Donal Shannon,

If the Spaniards had not conquered and colonized Central America in the 16th Century, Nicaragua would have conquered Costa Rica and Panama. To be more specific, the Nicarao, the dominant indigenous people of Nicaragua would have expanded through, and settled, the Meseta Central, or Central Valley, of Costa Rica, and the Pacific coast and plains of both Costa Rica and Panama. The Mesoamerican, or “Mexican”, inhabitants of the Pacific side of Nicaragua, as well as the Chorotega Indians of Guanacaste and the Nicoya Peninsula would have gradually pushed the Huetares and the other indigenous people of Chibchan, or Colombian, culture to the rainy Caribbean side of the isthmus and into the swampy Darien lowlands the form a natural barrier between South and Central America.

The arrival of Spaniards in Central America abruptly terminated the gradual conquest of the isthmus that had been going on for a thousand years or more. At some distant time before the birth of Christ, Central America was probably entirely populated by people of Chibchan, or Colombian, culture. This civilization reached its zenith in the Andean highlands of Colombia, in places such as Bogota and Medellin. In Costa Rica there were apparently no urban settlements: family units lived dispersed and distant from one another. Free of any overarching political authority, every family patriarch was the sovereign of his little clan. While they grew maize to make corn beer, or chicha, their diet was based on yuca, or manioc, and the peach palm, or pejibaye, which provides both it’s fruit and the delicious palmito, or heart of palm. Once planted, these crops grow with little or no maintenance and provide a year-round harvest. Thus, these Macro-Chibchan Indians were not tied down to the constraints of permanent settlements in one location and were free to lead a semi-nomadic existence, migrating to different regions seasonally when specific plant and animal resources were available.

Gradually, over a millennium, Mesoamerican, or “Mexican“ Indians, cultural cousins of the Aztecs of Central Mexico, the Maya of southern Mexico, and Zapotecs and Mixtecs of the Mexican state of Oaxaca, conquered and occupied what is now Belize, Guatemala, El Salvador, northern Honduras, western Nicaragua, and northwestern Costa Rica. The Colombian-culture Indians were eventually driven to the Caribbean side of Central America and into what is now most of Costa Rica and the entirety of Panama. The Mesoamerican Indians lived in small urban settlements, built around temples and raised mounds which are predecessors of pyramids, where they developed complex social, economic, and political systems. Their principal crops were the triad of corn, beans, and squash. Vast fields of these and other seed crops surrounded their pueblos. The agricultural system required them to live in fixed settlements where they could protect and care for their crops, which were planted and harvested at the beginning and end of each rainy season, at the same time every year. Their sedentary settlement patterns and centralized political structure enabled the Mesoamericans to raise large armies of hundreds or thousands and conduct military campaigns during the dry season. Indians like the Huetares of central Costa Rica, living in extended family units, kilometers apart from one another, were simply incapable of resisting the onslaught of the Mexican-culture Indians.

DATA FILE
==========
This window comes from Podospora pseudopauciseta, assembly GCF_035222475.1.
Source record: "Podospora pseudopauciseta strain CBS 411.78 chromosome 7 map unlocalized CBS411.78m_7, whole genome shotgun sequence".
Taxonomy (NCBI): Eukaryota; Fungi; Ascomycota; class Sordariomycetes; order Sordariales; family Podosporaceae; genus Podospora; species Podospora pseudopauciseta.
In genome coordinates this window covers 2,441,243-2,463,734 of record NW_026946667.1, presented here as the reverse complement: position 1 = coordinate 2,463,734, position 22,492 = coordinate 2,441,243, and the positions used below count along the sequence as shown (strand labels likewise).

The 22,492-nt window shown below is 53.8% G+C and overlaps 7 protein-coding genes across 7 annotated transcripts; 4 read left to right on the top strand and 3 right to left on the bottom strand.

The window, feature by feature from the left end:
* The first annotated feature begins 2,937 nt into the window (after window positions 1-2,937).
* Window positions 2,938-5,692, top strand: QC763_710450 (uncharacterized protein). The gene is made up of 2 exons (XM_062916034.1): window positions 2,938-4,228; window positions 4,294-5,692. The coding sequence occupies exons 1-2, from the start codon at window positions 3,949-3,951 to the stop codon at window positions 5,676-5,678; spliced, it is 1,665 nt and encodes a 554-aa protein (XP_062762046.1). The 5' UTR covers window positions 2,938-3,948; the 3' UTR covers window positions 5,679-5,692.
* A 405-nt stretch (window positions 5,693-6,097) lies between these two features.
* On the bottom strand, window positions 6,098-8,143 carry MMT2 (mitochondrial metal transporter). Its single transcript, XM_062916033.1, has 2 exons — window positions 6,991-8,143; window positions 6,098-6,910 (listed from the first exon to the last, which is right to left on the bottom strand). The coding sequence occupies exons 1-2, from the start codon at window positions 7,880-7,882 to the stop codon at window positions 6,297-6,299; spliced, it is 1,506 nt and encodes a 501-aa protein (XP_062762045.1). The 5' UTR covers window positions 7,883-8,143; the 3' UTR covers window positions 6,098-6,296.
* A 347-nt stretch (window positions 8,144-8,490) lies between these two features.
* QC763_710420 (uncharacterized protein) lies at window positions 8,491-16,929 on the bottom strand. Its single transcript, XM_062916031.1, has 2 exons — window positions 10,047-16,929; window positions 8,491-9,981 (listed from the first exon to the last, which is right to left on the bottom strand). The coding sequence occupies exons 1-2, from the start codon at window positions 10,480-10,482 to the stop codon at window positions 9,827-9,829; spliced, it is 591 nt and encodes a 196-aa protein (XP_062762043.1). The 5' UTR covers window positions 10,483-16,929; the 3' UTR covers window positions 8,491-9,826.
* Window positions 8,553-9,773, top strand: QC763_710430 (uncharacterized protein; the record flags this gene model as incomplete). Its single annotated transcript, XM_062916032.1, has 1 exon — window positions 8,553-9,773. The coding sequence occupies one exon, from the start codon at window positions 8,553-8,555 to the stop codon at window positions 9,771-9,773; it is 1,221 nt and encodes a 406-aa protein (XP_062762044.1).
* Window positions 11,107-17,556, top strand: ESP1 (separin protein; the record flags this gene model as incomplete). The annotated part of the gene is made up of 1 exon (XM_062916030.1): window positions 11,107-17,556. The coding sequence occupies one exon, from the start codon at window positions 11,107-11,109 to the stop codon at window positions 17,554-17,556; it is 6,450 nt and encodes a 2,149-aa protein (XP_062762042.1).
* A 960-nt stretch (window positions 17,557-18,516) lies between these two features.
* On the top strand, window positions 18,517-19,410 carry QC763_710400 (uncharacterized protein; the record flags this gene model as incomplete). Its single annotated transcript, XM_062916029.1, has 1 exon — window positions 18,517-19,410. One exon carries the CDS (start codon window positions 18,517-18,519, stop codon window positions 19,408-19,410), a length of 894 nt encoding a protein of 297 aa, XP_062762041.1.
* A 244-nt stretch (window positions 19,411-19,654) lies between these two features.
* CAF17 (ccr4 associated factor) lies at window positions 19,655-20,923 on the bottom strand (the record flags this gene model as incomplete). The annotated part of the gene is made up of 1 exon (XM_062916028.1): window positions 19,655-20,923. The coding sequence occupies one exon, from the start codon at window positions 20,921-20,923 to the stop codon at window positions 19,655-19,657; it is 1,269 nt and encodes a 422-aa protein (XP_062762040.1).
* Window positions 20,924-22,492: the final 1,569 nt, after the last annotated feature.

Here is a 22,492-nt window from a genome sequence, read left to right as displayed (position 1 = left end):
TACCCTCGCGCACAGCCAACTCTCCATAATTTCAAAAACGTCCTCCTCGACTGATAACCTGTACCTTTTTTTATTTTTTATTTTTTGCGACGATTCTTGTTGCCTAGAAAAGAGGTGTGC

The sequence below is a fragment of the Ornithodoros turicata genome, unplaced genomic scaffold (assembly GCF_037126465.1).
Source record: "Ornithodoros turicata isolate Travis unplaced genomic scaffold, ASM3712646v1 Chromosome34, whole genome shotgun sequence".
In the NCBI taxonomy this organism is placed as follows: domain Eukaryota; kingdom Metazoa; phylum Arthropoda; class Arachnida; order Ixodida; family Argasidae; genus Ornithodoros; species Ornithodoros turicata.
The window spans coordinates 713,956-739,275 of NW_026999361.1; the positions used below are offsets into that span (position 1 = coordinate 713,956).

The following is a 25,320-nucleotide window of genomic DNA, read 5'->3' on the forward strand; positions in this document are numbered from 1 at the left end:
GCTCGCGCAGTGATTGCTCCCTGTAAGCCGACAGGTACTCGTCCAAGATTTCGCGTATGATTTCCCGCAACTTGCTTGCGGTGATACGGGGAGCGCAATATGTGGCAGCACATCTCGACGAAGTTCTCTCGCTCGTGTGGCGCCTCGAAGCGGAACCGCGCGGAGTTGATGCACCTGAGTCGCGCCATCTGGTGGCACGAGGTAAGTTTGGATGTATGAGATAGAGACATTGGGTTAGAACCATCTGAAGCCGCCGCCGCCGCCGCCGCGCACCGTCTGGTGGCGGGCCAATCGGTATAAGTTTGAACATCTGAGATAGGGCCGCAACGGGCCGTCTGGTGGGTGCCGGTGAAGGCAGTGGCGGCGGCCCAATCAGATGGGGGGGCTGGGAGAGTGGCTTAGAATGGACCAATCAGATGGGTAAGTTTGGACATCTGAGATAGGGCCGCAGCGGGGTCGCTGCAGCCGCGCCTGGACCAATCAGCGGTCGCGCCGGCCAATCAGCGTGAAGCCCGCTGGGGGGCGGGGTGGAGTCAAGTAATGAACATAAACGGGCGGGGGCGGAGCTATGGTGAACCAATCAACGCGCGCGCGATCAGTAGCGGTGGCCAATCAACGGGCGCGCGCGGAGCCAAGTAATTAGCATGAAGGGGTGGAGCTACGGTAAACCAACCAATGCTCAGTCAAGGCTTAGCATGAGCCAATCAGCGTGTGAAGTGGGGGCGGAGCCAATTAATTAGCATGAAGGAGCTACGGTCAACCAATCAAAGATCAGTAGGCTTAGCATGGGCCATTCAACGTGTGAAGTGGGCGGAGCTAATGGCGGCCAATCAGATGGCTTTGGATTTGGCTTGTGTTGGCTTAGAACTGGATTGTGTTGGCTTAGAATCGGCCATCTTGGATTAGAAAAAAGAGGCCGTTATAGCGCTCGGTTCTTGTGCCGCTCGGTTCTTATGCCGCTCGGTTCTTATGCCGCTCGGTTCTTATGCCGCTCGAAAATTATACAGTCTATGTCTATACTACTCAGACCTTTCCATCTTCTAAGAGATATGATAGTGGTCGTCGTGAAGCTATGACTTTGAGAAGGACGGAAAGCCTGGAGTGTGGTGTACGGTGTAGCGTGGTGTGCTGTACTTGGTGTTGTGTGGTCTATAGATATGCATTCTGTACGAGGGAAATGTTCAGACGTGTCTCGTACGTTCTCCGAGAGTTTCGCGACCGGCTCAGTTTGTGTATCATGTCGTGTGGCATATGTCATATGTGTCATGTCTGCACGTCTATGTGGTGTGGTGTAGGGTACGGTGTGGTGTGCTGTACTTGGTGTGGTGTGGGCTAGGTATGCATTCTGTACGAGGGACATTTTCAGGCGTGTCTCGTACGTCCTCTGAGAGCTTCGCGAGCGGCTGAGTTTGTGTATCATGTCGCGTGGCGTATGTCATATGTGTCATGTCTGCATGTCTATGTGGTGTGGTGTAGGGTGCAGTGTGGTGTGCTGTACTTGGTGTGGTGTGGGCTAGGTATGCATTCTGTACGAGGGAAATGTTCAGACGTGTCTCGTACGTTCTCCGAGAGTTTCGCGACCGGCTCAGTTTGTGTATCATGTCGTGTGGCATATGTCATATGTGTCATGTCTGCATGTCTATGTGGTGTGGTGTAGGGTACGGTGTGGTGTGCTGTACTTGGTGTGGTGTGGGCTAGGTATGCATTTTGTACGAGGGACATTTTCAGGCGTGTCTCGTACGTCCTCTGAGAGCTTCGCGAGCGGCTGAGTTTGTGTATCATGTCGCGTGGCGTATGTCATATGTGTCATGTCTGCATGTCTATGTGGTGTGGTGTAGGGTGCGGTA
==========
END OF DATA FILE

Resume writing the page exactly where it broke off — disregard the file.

There were, of course, factors that constrained the Mexican expansion into Central America and limited its progress to a halting, but steady, crawl. War could only be waged during the dry season when the farmers could be transformed into “summer soldiers.” Conquests could not be carried out at the expense of agriculture and men of Nicaragua, Nicoya, and Guanacaste were probably never professional fighters at all, but farmers first and warriors second. The distances over which campaigns could be conducted were limited by the narrowness of the trails that ran along the Pacific littoral and the number of rivers that could only be crossed during the dry season. If the Mexican invaders were required to carry their own food and other necessities, then the number of fighters would have likely been matched or doubled by the number of porters and slaves that carried the corn to make tortillas, the metates to grind the corn, the clay pots to cook the beans and squash in, and other supplies. The long lines of these men on narrow trails, marching, in all likelihood, two abreast, would have limited the distances that the invaders could advance in a day. Their limited supplies would have also curtailed the duration of any intrusion by the Mesoamericans into Chibchan territory.

As I wrote in the beginning of this article, if the Spanish had not burst upon the scene, the indigenous people of Nicaragua, Nicoya, and Guanacaste, the leading edge of Mexican expansion into Central America, would have conquered Costa Rica, and, eventually, the entire isthmus. The native cuisine of Costa Rica and Panama would have been the corn tortilla, the bean and squash, instead of the manioc bread, palmito, and pejibaye that are still important crops throughout the Caribbean littoral and the lowlands of northern South America. Small urban communities and centralized political and economic systems would have replaced the dispersed settlements of extended families and patriarchal rule that characterized Costa Rica and Panama when the Spaniards arrived on the scene. Costa Rica would have evolved into a much different country than it was at the dawn of the conquest and is today.